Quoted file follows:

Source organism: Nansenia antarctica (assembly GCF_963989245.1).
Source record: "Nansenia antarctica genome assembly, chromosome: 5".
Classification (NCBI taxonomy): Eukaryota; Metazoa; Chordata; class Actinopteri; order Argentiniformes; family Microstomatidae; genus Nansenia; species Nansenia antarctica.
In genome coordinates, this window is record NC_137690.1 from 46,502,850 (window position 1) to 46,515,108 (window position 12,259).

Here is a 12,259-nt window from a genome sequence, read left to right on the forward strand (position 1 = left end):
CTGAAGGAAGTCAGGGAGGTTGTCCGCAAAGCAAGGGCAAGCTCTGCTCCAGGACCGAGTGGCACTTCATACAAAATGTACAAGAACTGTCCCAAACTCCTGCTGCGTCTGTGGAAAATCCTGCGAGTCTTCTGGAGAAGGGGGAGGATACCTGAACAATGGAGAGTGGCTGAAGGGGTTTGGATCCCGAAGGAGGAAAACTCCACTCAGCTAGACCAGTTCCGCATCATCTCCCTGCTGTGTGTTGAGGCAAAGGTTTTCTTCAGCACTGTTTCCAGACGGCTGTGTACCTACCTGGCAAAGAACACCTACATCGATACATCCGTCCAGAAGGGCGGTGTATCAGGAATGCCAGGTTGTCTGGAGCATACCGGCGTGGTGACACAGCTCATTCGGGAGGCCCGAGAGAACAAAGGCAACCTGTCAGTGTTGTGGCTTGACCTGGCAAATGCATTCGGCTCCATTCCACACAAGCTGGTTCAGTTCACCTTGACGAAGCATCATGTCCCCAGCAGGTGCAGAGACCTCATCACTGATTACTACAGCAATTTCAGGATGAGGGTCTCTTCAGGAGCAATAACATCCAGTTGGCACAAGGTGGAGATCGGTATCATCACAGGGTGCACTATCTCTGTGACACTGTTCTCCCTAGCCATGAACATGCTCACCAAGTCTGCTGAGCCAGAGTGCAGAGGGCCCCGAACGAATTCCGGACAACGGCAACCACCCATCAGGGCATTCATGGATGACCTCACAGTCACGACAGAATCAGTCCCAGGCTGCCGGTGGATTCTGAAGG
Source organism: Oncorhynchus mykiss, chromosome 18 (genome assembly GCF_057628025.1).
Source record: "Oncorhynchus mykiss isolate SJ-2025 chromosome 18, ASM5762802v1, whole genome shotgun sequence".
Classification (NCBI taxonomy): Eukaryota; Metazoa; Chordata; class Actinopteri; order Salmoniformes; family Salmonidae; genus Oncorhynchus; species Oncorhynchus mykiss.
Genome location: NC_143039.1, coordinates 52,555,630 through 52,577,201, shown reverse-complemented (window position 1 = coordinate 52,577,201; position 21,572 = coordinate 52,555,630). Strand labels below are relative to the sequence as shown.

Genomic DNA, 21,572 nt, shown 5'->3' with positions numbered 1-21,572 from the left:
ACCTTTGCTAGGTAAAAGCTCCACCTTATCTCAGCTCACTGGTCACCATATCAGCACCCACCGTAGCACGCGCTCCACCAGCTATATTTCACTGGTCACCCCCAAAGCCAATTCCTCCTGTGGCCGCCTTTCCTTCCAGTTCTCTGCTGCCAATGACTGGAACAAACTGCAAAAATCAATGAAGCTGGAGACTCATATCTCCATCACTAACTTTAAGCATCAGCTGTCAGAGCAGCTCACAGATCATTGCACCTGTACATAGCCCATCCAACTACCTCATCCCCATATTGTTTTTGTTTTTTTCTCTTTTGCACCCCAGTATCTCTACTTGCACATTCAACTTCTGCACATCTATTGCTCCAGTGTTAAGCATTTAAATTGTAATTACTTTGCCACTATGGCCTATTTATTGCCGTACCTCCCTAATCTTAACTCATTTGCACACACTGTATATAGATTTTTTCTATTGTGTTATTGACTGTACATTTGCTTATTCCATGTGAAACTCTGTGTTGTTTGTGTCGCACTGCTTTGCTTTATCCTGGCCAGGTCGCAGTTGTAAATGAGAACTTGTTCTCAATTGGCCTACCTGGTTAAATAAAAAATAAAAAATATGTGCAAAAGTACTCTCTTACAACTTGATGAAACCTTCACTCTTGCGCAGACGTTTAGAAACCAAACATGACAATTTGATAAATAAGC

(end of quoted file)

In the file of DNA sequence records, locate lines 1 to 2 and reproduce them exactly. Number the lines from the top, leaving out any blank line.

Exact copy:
Source organism: Nansenia antarctica (assembly GCF_963989245.1).
Source record: "Nansenia antarctica genome assembly, chromosome: 5".